Bokaro P ni Naritai, vol. 17

(Images used for review purposes only.)

I want to be a Vocaloid Producer, vol. 17, 1,500 yen, plus tax.
New magazine features:

In the 4-panel comic, Rana has been studying really hard lately, so Robo-Panda takes pity on her and they take a short vacation in the Island Stage room for the Golden Week holiday period. The classroom section introduces the creator of the first Hatsune Miku demo song (Hoshi no Kakera (Star Fragment)), Eiji Hirasawa. There’s a short interview as Rana asks for composition tips from Eiji, and then a brief description of the Island Stage. The featured genre is R&B, and the artist is Sat P. The main article talks about using SSW to arrange an R&B song, and goes into more detail regarding setting up the bass/drum rhythm. The MMD section illustrates the Color Shake effect plug-in. The magazine concludes with a piece on the use of the Maika package in Spain, and a write-up on the pick-up artist, Raven Works.

New DVD Features:
We finally have a new pickup demo song again, “Teisatsuki” (Recon Plane), a peppy little J-Pop piece by Raven Works. Plus, there’s the Island Stage MMD model, and effects plug-ins for Color Shake, Live Laser and Rana Toon.

(The magazine section on R&B arrangements using SSW.)

This tutorial is pretty short and simple, talking mainly about changing the timing and length of Rana’s vocals to get more of an R&B synchopation. The demo song is “涙色” (Namida Iro – Color of Tears).

Vol. 17 marks the start of the SSW tutorials on arranging for various music genres, beginning with the drum and bass tracks for R&B. There’s a bit of theory regarding timing (i.e. – the idea of the note leading or lagging the timing grid by a small amount), but mostly the practice is on copy-pasting existing notes or entering new notes for the drum section. In essence, we’re just being told what rhythms to make.

(Rana in mid-dance on the Island Stage, plus use of the LiveLaser effect.)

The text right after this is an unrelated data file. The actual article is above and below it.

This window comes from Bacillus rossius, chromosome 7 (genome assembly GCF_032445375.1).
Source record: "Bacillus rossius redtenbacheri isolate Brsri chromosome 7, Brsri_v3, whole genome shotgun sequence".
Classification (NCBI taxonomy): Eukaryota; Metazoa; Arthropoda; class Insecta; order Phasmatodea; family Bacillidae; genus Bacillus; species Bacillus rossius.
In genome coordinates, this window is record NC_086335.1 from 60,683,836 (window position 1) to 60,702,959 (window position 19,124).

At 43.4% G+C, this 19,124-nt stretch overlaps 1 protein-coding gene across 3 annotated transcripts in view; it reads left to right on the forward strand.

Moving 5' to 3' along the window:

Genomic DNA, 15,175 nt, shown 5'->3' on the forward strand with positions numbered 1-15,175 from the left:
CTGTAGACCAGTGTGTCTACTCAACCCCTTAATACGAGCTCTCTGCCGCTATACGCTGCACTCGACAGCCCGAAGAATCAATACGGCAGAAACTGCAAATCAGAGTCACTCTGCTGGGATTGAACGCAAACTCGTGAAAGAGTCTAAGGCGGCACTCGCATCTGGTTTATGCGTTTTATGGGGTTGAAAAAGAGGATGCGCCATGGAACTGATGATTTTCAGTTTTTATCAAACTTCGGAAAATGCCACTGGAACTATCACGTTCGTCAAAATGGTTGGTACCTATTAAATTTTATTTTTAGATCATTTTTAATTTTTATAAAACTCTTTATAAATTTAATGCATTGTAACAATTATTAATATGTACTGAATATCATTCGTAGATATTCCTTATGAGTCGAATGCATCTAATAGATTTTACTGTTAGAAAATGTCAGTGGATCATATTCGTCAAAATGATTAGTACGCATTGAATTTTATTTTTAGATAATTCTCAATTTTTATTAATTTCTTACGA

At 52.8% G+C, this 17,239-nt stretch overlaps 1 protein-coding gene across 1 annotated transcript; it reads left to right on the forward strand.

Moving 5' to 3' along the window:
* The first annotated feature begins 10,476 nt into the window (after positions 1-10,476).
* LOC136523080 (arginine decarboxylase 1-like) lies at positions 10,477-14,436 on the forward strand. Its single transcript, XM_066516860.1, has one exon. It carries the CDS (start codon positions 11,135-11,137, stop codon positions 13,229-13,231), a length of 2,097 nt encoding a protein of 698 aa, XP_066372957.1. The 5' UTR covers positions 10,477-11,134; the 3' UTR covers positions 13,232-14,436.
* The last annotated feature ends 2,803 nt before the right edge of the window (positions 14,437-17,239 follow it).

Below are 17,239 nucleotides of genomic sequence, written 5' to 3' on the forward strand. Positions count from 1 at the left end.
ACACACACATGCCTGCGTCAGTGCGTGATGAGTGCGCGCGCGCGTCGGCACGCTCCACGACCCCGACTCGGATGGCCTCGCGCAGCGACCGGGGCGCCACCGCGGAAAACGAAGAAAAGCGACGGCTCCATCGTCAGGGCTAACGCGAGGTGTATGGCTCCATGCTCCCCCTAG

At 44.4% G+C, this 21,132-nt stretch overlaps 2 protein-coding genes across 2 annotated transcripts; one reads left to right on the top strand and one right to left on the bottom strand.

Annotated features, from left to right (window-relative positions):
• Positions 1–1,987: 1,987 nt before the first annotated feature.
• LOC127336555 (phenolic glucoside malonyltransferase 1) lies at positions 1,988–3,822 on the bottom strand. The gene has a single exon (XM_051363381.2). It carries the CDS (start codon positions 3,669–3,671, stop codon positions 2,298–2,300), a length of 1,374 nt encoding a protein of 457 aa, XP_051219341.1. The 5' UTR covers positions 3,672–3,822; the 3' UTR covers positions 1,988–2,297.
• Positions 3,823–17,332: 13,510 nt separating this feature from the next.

Because there are so many effects plug-ins for MMD now, it’s hard to know which one to use, or how to use it. So, the publishers picked 3 post-effects modules (ones that apply the effect after rendering) for illustration. The first one up is ColorShake.x, which, according to the readme.txt file, makes it look like the RGB planes are being hit by an earthquake. The effect is running even when you’re not playing back the video, which makes the screen really hard to look at. The accessory “Si” setting changes the amount of shake, with 0 being “none”, and 0.1 being “a small amount” (the default is 1.0). The suggestion is to put a small amount of shake right at freeze poses to accentuate them, but I consider it too distracting.

ColorShake, being an .x file, is treated as a regular accessory, such as with the dance stages, and microphones. LiveLaser.pmx, being a .pmx file, is more like the Rana and Robo-panda character models, and is treated as a model when dragged and dropped into the workspace. What this does is to give you a particle effect collection of laser beams that can be moved and rotated around the x-, y- and z-axes. The only gotcha I’ve found so far is that when you’re building up a dance video from scratch, it helps to import the motion files when the correct model is selected in the workspace (having LiveLaser selected and then bringing in a dance motion for Rana causes MMD to try to apply the motion keyframes to the laser instead of to Rana. Sigh.) Changes to the laser for positioning and rotation need to be registered as bone manipulation, while colors, brightness, shape and spacing are registered as “facial expressions” (ie. – the “mouth”, “eye” and “eyebrow” sliders are repurposed). Interestingly, you can drag in as many LiveLasers as you want and treat them as separate, multiple “banks”.

The third effect is RanaToon.x, which makes use of ExcellentShadow to render Rana with 2D shading to get more of a comic book look (2D shading on a 3D model doesn’t really look good, in my opinion.) The tutorial ends with a video of Rana playing guitar with every effect so far turned on. It’s a real mess, and highlights the old adage of “less is more”.

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